There is a kind of balance to it all. You can listen for free at home and pay more to see them in an auditorium. Your choice. It probably averages out to the same price as 40 years ago, adjusted for inflation.
The prices for tickets are probably a little less when noting inflation, but the ticket fees have grown and grown.

I did not say "substitute". I said "alternative." If you don't go to the concert, anything you do that night is an alternative.

The face value of the ticket is irrelevant when there is only one source of tickets. They could price the tickets as four for a dollar. It doesn't matter. The ticket costs what you have to pay to obtain one. Who gets what part of the money is not a factor in this economic transaction.

How the true price is divided matters a great deal to whether the transaction is made and the level at which the final price settles. A lower face value with high fees added later after consumer makes a choice to buy is done strategically to manipulate consumers into paying a higher total price than they would if the total was given up front. Its a "put in slowly so they don't notice their colon is being shredded" sales tactic. In addition, the acts themselves get partly shielded from the negative image of being greedy by setting a lower face value, then secretly taking a cut of the "service fees".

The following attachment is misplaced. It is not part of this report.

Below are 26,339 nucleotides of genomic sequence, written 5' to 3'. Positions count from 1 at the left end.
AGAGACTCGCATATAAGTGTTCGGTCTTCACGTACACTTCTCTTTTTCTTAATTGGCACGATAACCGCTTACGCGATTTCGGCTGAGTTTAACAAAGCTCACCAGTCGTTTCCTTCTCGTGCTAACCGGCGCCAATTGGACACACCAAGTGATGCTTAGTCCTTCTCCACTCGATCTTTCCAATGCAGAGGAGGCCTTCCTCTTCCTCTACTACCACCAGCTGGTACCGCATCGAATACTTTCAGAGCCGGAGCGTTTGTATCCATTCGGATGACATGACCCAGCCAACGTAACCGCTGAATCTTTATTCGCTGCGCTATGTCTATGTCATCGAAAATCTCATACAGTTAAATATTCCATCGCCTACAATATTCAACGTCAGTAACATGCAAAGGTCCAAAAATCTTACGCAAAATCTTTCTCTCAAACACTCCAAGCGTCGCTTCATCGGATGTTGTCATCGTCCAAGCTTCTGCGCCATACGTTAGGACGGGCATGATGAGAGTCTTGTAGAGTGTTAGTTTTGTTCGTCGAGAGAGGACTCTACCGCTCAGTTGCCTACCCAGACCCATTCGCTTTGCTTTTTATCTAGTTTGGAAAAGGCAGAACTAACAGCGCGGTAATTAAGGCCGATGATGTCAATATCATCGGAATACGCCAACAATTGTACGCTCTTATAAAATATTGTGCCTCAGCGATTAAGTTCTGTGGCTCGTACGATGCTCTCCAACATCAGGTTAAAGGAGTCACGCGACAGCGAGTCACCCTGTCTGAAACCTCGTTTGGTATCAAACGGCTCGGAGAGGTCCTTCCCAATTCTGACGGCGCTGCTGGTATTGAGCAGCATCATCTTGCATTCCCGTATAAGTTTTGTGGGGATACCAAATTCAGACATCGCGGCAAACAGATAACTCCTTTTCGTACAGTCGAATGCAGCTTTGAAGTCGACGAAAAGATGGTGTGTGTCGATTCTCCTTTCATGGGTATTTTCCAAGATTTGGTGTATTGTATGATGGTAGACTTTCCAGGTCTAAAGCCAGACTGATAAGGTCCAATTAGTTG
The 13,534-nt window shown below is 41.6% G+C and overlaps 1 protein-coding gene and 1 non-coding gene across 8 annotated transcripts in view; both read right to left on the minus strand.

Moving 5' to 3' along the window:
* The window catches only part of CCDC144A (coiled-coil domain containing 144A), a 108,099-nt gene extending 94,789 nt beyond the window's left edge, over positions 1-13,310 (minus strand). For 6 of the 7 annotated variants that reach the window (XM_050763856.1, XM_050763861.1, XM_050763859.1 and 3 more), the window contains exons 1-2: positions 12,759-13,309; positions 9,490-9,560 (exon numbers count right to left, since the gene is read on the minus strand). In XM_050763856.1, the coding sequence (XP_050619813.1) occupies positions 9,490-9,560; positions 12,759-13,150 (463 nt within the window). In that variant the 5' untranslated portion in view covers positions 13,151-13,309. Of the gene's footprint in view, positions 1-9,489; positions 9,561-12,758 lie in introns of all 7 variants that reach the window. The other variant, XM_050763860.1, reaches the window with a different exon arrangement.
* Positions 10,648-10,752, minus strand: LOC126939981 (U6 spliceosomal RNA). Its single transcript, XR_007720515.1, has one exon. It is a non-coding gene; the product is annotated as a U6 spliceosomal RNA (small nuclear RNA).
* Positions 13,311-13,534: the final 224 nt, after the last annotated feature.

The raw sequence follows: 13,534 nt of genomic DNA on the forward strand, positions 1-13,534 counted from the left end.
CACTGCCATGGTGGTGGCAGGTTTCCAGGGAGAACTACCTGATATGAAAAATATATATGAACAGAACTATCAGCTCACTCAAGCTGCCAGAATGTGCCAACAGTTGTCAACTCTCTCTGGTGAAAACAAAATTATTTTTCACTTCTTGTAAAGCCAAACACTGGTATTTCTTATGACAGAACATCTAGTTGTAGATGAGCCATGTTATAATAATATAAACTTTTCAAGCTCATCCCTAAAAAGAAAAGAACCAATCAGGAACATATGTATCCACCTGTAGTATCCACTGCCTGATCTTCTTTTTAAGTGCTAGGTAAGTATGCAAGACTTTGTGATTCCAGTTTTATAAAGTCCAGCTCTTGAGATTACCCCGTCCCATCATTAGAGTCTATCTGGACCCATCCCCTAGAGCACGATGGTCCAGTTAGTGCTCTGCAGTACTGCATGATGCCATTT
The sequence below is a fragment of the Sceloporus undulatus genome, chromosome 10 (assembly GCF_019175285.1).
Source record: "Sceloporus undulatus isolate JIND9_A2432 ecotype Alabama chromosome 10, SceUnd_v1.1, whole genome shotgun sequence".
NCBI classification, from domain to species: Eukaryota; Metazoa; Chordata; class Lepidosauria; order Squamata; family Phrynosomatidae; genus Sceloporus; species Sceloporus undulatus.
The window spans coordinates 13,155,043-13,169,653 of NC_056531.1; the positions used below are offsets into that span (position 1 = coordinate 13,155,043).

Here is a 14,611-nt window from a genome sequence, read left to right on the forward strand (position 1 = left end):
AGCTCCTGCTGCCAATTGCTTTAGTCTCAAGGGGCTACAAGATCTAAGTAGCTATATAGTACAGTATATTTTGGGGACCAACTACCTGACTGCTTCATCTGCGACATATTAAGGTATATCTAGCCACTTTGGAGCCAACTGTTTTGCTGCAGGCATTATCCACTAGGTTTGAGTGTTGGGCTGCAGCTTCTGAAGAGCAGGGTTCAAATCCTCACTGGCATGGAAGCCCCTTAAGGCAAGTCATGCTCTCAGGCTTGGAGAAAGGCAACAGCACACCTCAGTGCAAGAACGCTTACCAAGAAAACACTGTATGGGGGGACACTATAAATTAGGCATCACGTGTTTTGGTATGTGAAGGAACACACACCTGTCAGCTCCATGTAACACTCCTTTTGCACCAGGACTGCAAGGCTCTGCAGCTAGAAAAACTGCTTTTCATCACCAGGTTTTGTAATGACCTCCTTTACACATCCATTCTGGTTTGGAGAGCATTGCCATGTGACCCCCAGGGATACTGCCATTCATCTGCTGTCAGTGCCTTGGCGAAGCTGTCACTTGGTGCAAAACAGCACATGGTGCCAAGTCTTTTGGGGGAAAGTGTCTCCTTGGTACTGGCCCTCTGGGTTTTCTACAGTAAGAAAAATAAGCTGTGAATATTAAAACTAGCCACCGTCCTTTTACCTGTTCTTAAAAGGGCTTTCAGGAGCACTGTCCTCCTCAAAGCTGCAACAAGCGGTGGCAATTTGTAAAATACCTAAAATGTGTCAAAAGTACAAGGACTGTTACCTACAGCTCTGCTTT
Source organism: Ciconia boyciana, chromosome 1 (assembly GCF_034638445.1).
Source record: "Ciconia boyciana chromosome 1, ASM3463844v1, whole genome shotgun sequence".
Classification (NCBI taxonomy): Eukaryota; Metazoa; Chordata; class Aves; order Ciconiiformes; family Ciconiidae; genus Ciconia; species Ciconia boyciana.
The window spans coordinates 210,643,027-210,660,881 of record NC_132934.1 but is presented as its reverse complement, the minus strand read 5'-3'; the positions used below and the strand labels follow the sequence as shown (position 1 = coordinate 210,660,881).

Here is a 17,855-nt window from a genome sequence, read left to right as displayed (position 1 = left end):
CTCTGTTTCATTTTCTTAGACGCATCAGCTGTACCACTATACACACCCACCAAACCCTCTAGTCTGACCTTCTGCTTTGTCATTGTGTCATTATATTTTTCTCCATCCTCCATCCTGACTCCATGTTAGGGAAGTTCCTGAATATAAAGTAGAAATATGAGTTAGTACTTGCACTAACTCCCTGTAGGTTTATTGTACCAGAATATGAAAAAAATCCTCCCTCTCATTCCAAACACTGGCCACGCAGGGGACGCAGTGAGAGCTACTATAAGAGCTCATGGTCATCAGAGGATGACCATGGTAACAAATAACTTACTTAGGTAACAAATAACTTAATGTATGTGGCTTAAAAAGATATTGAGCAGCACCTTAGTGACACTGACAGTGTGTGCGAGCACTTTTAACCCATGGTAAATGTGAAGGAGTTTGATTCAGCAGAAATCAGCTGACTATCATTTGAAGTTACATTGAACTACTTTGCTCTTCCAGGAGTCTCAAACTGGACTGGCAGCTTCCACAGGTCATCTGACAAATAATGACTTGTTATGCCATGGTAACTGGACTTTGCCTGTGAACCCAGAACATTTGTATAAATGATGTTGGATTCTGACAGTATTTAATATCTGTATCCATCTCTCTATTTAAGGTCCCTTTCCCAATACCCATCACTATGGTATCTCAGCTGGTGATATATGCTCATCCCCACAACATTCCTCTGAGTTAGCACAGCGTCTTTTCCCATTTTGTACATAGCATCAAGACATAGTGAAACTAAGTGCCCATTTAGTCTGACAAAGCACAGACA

Also, part the problem with ticket master is that they are a vertical monopoly. They own Live Nation and other concert promoters, which not only allows them to demand those acts use ticketmaster, but to coerce venues to use ticketmaster for all acts under threat of not bringing the big acts they control to that venue. It is the same tactic that big breweries who own most of the largest beer distributors to eliminate competition without the consumer ever having a choice. They coerce bars and stores to keep other brands off the shelf.

How the price is divide matters only if the ticket buyer could negotiate with each constituent of of the ticket. You can't do that, so the price charged, is the price of the ticket. Are people really so stupid they think $40 tickets are a great deal and don't realize they are also paying $59 in fees? A concert ticket has a very short shelf life. It's either sold before the door opens, or it's worthless. The costs of putting on the concert remain the same, no matter how many tickets.

There is nothing egalitarian about the concert ticket market. Nobody said it had to be fair.

If you want to make a some kind of "it's not fair" argument, consider this. A lot of concerts are performed in munificence arenas, which are owned by the public. Should a private monopoly be allowed to exploit its product by use of public property? You might have something with that.
 

Jimmy Higgins

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Then why do I pay lower fees (notably lower) with Ticketfly, when Thor graces me with a concert that uses that site instead of Ticketmaster?
 

Horatio Parker

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There was a time when a concert tour was seen as an advertising cost. Concerts sold records. These days, concerts increase the demand for pirate downloads, so concert profits can be a substantial part of the overall revenue.

Touring costs used to be borne by the artist. Now they're underwritten by advertisers(at least the big names are). IIRC Led Zeppelin started this.
 

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There was a time when a concert tour was seen as an advertising cost. Concerts sold records. These days, concerts increase the demand for pirate downloads, so concert profits can be a substantial part of the overall revenue.